[c-nsp] Peering + Transit Circuits

Tim Durack tdurack at gmail.com
Tue Aug 18 09:31:03 EDT 2015

On Tue, Aug 18, 2015 at 8:47 AM, Gert Doering <gert at greenie.muc.de> wrote:

> Hi,
> On Tue, Aug 18, 2015 at 08:29:31AM -0400, Tim Durack wrote:
> > 4. Don't worry about peers stealing transit.
> > 5. What is peering?
> I'm afraid that the majority of answers will be 4./5., mixed with
> "6. what? how can peers stell my transit?!"
> We're somewhat into the "we'll notice if there is surprisingly high
> inbound traffic on peering, and then we'll find the peer, and apply
> appropriate measures" camp... (since we're a hosting shop, we have mostly
> outgoing traffic, so "significant" amounts of incomnig traffic stick
> out).
> But yeah, something more strict might be in order.

Thanks for the response. This is what I was guessing.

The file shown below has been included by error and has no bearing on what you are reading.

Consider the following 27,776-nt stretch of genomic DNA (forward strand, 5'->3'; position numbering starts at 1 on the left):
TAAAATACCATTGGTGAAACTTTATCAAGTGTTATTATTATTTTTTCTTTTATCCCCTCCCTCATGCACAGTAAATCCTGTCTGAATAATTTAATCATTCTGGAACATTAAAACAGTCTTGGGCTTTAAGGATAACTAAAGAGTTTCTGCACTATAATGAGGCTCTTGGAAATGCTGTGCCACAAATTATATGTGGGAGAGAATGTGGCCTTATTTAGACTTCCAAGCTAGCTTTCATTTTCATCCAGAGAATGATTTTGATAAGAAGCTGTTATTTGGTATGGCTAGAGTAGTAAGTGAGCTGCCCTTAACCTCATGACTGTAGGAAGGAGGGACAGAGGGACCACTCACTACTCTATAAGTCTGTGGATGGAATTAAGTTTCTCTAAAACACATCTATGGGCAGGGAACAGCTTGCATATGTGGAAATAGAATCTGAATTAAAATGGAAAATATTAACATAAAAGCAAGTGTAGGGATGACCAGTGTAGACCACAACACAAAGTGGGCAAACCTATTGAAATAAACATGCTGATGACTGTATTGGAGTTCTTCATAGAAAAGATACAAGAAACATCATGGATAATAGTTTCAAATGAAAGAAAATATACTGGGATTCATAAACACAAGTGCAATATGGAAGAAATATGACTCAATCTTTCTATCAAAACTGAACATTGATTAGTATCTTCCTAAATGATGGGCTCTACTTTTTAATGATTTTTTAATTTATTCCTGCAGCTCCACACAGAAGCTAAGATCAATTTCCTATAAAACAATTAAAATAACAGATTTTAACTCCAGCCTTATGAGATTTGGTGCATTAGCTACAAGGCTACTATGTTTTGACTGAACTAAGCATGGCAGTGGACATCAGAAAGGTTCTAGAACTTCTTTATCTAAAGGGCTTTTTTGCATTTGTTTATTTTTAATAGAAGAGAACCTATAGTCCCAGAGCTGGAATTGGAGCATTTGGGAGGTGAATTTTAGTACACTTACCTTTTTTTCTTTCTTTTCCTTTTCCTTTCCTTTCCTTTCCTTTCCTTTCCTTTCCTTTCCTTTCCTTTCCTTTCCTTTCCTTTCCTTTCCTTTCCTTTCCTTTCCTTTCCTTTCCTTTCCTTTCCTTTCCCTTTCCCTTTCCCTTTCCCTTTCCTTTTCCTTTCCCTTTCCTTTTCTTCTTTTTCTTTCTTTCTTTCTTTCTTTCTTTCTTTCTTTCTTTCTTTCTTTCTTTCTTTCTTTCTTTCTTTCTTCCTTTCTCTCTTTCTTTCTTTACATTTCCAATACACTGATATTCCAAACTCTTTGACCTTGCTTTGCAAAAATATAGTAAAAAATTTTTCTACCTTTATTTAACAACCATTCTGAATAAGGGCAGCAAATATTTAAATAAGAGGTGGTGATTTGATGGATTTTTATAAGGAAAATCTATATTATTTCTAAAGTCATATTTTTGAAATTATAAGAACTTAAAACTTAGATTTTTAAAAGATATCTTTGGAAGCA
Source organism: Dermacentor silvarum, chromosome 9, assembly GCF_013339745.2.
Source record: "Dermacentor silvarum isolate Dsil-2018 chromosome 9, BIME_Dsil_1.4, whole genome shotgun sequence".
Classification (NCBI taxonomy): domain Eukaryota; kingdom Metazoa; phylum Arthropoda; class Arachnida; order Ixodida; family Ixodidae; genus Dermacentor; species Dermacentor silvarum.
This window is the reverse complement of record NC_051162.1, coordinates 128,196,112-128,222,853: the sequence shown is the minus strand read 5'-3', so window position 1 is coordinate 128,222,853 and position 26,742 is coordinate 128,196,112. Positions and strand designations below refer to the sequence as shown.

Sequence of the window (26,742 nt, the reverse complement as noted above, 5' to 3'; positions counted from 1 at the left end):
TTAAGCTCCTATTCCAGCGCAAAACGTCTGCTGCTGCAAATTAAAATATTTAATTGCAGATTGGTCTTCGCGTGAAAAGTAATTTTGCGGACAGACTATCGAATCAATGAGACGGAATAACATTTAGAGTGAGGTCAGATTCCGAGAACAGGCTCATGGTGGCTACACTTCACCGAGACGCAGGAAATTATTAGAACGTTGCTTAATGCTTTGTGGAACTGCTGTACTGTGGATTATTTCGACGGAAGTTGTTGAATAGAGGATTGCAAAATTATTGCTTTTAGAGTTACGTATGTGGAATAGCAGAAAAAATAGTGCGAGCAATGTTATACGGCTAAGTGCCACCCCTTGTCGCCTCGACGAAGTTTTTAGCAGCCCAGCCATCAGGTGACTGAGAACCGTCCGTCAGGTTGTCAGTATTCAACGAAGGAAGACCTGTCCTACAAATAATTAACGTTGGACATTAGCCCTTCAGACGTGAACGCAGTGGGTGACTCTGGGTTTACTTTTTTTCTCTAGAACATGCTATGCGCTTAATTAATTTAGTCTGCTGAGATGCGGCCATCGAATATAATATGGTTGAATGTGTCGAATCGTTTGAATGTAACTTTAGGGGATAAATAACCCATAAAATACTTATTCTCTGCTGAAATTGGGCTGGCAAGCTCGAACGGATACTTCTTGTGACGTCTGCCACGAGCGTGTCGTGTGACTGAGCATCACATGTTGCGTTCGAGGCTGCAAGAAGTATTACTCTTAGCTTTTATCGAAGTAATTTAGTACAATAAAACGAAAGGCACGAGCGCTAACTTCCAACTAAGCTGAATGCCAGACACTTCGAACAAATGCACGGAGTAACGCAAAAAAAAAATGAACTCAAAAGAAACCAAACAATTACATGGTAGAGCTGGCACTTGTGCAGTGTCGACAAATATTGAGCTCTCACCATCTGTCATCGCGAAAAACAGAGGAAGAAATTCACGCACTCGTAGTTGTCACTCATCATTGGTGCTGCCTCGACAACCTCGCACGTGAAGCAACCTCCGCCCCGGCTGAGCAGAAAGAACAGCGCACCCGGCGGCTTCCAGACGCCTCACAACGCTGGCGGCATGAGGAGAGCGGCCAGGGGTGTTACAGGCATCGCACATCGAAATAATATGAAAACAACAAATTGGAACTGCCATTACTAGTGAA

We currently do "2. Terminate peering and transit circuits in separate
VRFs." which works well when everything is a VRF but comes at the cost of
higher resource usage (RIB & FIB.)

I was thinking a creative solution might be:

"7. DSCP mark packets on peering ingress, police on transit egress."

Not sure if I really want to get into using DSCP bits for basic IP service

> (It would be cool if Cisco would understand that hardware forwarding
> platforms need useful netflow with MAC-addresses in there...  ASR9k at
> least got working MAC-accounting, but more fine grained telemetry would
> certainly be appreciated.  Software IOS can do it, Sup720 cannot do it
> due to hardware constraints, Sup2T exports MAC addresses taken from random
> caches in the system but not the inbound packets, XR doesn't do it at all,
> hrmph)

> gert
> --
> USENET is *not* the non-clickable part of WWW!
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> Gert Doering - Munich, Germany
> gert at greenie.muc.de
> fax: +49-89-35655025
> gert at net.informatik.tu-muenchen.de


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